Apple has a history of pretending nothing is wrong with its products when it’s obvious to all outside observers that there’s something very, very wrong. Such was the case back in the days of the iPhone 6 and 6 Plus when buyers claimed the phones bent too easily. Later, many owners had issues with so-called “touch disease” when the phones would stop responding to touches. Apple denied these problems were widespread. Newly revealed documents suggest that not only was Apple aware, but it was actively working on engineering changes to mitigate the issues. All the while, it continued gaslighting iPhone owners.
The issue with bending iPhones (or Bendgate) popped up almost immediately after the slimmer, all-aluminum iPhone 6 launched. Owners reported that simply leaving the phone in your pocket during the day while seated could bend the chassis. The phone was constructed from 6000 series aluminum. The frame was designed to be thin and light, but there was little support around the buttons along the edge. Thus, the phone would bend out of shape, and aluminum doesn’t snap back into shape after bending like plastic does.
Apple claimed its phones were no more likely to bend than others, but the documents spotted by Motherboard show a different story inside the company. The full documents are still sealed as part of a class-action lawsuit against Apple. However, Judge Lucy Koh made parts of them public in a recent ruling on the case.
Apple’s own internal testing prior to launch identified bending as a potentially severe drawback of the design. The company’s engineers calculated the iPhone 6 was 3.3 times more likely than the iPhone 5s to bend. Meanwhile, the iPhone 6 Plus with its larger footprint was a whopping 7.2 times more likely to warp.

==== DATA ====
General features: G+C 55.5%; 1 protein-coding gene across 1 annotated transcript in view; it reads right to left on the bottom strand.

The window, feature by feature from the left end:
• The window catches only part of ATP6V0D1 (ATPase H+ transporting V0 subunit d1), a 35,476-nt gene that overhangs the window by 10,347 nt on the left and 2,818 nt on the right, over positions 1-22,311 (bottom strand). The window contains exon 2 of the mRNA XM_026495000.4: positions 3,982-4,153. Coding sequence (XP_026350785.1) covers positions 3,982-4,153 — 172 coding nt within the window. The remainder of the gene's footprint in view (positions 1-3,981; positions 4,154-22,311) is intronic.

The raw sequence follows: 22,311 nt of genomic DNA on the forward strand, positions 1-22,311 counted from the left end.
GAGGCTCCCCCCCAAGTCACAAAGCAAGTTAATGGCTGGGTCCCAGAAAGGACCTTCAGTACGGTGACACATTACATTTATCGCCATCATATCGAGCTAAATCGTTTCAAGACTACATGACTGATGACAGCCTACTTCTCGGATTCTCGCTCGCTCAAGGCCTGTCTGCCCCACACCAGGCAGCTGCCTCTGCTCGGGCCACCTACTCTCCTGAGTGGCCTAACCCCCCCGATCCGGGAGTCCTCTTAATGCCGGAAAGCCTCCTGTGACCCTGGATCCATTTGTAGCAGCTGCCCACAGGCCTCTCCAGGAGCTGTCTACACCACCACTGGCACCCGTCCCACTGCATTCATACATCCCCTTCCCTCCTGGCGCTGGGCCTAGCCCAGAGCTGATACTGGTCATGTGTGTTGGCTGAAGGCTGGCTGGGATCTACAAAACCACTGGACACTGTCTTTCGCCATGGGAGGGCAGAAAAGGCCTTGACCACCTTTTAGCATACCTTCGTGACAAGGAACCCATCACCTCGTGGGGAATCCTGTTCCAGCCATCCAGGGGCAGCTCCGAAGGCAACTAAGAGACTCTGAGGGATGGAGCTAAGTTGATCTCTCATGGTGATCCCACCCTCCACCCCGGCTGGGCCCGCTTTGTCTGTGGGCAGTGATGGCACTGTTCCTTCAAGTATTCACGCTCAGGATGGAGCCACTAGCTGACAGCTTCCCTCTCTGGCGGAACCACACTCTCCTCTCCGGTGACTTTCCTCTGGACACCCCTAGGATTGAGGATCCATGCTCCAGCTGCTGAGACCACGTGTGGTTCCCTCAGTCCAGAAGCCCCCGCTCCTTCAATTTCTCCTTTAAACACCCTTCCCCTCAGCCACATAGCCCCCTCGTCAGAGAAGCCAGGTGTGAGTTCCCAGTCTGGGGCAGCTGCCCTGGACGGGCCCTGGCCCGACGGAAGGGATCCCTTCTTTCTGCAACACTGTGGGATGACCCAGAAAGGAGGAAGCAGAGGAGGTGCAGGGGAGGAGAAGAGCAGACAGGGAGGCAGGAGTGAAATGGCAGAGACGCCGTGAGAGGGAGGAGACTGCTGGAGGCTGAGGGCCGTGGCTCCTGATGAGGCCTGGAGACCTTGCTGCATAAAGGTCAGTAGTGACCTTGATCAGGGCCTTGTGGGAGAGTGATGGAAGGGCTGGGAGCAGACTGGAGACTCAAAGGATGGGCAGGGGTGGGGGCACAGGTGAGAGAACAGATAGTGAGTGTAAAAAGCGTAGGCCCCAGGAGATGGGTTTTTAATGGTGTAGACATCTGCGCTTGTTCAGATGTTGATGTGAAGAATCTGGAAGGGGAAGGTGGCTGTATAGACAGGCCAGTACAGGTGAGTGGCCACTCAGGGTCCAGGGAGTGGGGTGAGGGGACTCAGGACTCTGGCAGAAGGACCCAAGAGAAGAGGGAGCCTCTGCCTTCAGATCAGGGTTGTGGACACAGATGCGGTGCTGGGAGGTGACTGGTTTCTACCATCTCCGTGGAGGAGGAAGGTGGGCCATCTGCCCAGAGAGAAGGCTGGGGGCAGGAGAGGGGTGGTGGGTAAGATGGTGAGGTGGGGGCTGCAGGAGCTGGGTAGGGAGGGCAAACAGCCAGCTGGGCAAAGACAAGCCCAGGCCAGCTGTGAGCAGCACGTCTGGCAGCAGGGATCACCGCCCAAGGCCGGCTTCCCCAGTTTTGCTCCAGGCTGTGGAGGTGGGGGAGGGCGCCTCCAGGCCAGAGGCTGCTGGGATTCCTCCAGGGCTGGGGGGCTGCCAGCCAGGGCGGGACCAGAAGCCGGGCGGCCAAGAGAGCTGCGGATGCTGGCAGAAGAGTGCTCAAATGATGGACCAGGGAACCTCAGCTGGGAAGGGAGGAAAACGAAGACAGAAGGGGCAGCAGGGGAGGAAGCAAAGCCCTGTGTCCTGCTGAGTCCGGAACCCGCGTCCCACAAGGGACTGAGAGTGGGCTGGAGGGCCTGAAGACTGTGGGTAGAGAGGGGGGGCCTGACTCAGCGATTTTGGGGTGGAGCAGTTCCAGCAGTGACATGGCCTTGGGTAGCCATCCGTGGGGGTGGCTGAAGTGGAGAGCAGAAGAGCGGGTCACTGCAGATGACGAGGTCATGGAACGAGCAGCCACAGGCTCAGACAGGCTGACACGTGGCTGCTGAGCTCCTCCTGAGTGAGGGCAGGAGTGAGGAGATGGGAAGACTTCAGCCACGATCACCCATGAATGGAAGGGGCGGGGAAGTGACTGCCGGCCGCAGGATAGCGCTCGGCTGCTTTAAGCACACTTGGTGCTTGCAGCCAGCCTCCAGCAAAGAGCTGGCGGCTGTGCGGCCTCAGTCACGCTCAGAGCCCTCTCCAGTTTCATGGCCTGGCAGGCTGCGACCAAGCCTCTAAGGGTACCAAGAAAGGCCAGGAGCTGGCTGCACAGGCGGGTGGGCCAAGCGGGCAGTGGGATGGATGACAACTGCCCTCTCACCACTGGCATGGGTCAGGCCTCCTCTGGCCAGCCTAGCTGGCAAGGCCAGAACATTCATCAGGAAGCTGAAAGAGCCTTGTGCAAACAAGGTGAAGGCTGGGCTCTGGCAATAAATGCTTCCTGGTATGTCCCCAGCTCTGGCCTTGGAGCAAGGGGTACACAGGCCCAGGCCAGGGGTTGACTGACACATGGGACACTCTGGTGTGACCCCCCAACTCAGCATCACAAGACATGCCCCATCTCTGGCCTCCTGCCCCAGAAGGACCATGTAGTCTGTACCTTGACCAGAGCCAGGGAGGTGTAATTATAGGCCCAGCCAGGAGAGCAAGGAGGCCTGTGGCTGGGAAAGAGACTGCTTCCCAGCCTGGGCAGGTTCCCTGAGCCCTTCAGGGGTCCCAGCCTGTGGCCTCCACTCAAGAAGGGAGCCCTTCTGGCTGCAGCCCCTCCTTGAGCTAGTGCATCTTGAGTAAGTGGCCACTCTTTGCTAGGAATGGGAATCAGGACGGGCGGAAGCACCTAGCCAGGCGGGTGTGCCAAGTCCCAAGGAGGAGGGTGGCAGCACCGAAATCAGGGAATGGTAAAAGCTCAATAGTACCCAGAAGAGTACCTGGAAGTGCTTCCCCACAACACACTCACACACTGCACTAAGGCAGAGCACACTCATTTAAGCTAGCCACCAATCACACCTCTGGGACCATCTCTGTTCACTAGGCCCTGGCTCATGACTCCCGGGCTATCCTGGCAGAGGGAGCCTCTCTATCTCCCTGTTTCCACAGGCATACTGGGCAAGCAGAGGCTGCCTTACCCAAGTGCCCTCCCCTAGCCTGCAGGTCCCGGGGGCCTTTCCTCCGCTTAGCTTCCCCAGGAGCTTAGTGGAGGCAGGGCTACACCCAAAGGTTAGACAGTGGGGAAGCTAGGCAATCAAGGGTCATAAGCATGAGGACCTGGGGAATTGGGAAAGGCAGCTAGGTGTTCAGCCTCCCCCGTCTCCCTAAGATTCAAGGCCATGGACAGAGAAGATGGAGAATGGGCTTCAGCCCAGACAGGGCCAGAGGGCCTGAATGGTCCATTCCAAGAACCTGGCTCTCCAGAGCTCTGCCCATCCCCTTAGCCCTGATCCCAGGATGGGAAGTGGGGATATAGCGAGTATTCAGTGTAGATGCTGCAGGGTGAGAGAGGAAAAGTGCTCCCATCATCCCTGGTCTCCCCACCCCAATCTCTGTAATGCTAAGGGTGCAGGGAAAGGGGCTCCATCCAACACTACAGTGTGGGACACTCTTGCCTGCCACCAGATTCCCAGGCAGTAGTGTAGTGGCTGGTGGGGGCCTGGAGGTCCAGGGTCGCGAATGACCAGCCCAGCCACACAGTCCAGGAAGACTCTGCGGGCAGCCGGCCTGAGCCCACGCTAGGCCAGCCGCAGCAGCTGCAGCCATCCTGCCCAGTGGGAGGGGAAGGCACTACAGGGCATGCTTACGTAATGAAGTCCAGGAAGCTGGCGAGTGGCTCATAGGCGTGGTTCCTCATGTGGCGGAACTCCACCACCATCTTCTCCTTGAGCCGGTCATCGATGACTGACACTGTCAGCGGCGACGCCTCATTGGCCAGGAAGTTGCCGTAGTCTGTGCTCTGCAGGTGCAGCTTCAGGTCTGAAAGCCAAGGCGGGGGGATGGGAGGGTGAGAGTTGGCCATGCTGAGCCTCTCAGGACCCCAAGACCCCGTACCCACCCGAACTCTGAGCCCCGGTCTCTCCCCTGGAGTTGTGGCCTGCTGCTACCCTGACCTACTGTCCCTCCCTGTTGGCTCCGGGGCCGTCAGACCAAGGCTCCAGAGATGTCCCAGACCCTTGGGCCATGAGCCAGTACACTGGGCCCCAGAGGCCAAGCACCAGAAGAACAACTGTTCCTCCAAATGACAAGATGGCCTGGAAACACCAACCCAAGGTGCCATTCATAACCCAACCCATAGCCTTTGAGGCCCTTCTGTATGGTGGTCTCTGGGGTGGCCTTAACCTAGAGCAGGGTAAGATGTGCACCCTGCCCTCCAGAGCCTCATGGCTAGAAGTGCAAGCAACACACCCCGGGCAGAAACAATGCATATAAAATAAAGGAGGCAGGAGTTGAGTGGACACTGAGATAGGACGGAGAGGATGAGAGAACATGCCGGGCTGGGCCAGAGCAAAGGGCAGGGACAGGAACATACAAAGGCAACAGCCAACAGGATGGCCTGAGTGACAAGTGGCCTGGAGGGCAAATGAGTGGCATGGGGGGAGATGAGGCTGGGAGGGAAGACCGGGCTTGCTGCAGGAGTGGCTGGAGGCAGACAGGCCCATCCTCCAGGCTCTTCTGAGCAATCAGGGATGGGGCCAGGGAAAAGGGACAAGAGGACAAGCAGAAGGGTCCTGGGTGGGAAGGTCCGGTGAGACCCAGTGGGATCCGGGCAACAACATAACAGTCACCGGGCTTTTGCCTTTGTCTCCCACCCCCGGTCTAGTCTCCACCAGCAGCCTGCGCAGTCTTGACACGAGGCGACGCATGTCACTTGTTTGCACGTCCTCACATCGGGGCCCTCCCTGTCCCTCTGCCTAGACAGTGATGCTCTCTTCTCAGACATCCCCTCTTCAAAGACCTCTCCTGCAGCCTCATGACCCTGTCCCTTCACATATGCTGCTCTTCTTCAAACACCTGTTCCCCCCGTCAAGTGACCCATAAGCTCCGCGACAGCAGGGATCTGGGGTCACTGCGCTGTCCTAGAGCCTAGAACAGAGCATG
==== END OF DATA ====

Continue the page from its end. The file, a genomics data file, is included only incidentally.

Later internal analysis of the iPhone 6 and 6 Plus began when users reported the so-called “touch disease” defect. This was a result of a display controller chip on the motherboard coming unseated over time. Apple found this was related to excessive bending and flexing. Still, it publicly maintained there were no engineering defects with the iPhone 6. The company quietly made changes to the chassis to reinforce the areas around the touch controller, but it still charged owners $149 for replacement phones after acknowledging the issue in late 2016.
The case is still ongoing, but the judge has denied a motion for the plaintiffs to be certified as a class. She cited a lack of detail on how damages would be paid in the event they win. Lawyers say they will submit a new motion soon, but the preliminary facts we have don’t look great for Apple.
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